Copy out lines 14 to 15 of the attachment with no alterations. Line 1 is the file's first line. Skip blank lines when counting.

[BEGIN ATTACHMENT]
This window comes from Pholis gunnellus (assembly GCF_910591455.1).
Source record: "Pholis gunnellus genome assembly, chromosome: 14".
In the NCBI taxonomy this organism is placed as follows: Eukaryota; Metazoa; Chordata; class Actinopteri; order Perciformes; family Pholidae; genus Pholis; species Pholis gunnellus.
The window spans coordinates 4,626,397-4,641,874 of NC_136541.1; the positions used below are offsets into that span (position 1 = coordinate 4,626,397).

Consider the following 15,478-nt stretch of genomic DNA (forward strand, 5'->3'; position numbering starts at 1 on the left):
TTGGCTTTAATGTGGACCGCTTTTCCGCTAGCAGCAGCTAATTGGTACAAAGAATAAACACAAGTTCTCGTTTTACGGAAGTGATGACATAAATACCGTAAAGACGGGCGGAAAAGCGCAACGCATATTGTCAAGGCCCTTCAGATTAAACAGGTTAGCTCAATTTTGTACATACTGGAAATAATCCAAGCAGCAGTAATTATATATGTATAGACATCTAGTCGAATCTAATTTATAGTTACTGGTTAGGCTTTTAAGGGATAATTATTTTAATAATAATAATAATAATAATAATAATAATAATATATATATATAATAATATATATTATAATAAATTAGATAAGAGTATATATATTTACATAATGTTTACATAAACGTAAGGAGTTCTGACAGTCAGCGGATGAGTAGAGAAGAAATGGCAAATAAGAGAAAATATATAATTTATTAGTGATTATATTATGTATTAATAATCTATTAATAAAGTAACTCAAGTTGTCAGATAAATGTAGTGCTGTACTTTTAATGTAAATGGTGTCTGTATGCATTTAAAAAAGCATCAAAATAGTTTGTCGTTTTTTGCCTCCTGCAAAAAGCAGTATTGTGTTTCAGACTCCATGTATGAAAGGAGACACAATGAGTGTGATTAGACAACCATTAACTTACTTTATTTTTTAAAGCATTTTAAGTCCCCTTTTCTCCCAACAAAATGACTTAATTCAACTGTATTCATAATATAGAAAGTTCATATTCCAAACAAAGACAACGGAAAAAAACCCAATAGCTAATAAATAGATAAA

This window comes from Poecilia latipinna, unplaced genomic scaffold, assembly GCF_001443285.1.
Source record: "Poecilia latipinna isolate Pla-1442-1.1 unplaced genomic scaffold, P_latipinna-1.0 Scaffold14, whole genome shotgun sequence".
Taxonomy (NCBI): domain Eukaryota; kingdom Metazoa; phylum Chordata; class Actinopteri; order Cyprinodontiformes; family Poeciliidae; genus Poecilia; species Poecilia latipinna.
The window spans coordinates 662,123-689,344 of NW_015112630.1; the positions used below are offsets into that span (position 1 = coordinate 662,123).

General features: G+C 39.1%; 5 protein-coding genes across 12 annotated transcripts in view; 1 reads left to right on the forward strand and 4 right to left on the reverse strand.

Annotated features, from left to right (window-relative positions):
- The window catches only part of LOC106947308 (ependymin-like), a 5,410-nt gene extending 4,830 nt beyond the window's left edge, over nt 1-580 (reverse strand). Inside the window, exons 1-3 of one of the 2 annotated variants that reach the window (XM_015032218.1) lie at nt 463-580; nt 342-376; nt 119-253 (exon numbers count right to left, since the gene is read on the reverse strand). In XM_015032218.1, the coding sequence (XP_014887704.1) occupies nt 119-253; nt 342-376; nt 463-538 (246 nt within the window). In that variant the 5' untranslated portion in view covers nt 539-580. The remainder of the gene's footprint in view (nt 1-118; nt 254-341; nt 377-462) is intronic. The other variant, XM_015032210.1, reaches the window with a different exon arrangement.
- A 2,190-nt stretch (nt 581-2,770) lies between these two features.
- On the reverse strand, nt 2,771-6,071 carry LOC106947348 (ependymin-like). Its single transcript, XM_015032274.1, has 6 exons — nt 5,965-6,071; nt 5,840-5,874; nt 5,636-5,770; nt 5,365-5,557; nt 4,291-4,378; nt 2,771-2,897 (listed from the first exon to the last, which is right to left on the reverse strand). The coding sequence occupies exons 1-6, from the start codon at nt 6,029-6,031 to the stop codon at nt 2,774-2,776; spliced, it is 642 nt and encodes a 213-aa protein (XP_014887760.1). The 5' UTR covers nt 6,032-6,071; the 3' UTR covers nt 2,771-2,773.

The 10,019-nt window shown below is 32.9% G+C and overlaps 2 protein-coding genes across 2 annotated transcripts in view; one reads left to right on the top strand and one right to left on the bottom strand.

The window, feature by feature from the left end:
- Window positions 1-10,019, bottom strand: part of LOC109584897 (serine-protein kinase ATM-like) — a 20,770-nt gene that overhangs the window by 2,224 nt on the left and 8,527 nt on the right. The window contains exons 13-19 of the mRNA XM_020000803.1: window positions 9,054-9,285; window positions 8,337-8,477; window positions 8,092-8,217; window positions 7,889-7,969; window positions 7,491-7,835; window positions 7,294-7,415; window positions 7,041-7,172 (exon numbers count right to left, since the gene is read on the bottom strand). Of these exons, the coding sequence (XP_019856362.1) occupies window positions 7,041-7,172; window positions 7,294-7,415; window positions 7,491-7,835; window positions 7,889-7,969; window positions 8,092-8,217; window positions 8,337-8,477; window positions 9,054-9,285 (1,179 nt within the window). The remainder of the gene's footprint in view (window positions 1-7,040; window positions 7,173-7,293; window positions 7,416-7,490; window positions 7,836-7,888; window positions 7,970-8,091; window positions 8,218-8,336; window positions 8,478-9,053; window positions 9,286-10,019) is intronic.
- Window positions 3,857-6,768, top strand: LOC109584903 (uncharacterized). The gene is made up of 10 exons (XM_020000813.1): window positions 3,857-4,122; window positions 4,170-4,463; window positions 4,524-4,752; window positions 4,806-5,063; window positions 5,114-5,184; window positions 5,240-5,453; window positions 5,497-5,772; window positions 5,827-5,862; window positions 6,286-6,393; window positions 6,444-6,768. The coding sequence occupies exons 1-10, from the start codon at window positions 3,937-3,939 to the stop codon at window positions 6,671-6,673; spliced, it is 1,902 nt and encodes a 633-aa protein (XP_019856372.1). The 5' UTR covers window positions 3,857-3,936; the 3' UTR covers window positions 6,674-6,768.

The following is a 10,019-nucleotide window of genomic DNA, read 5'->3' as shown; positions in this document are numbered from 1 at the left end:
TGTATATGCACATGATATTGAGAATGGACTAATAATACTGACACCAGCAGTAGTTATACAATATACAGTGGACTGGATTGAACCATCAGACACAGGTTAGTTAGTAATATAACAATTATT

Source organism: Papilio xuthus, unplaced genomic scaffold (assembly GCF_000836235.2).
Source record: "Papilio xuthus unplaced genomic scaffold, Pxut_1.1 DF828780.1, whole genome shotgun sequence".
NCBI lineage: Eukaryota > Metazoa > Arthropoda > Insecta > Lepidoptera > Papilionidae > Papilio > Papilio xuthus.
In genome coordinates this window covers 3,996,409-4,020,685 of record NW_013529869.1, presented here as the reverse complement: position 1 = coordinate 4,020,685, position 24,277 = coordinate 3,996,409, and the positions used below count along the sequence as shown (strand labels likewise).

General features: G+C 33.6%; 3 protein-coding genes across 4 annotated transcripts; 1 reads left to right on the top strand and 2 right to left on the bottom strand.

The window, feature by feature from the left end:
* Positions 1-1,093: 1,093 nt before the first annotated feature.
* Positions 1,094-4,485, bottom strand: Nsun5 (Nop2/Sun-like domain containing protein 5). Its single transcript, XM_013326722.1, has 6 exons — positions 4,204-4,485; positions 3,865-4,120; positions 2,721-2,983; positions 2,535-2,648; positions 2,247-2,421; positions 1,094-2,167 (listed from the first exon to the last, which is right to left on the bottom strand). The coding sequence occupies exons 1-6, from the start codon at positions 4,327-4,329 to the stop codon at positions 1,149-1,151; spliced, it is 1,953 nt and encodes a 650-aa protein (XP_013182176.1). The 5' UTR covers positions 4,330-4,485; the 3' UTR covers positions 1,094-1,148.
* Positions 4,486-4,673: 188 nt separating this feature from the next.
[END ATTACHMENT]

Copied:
- A 2,190-nt stretch (nt 581-2,770) lies between these two features.
- On the reverse strand, nt 2,771-6,071 carry LOC106947348 (ependymin-like). Its single transcript, XM_015032274.1, has 6 exons — nt 5,965-6,071; nt 5,840-5,874; nt 5,636-5,770; nt 5,365-5,557; nt 4,291-4,378; nt 2,771-2,897 (listed from the first exon to the last, which is right to left on the reverse strand). The coding sequence occupies exons 1-6, from the start codon at nt 6,029-6,031 to the stop codon at nt 2,774-2,776; spliced, it is 642 nt and encodes a 213-aa protein (XP_014887760.1). The 5' UTR covers nt 6,032-6,071; the 3' UTR covers nt 2,771-2,773.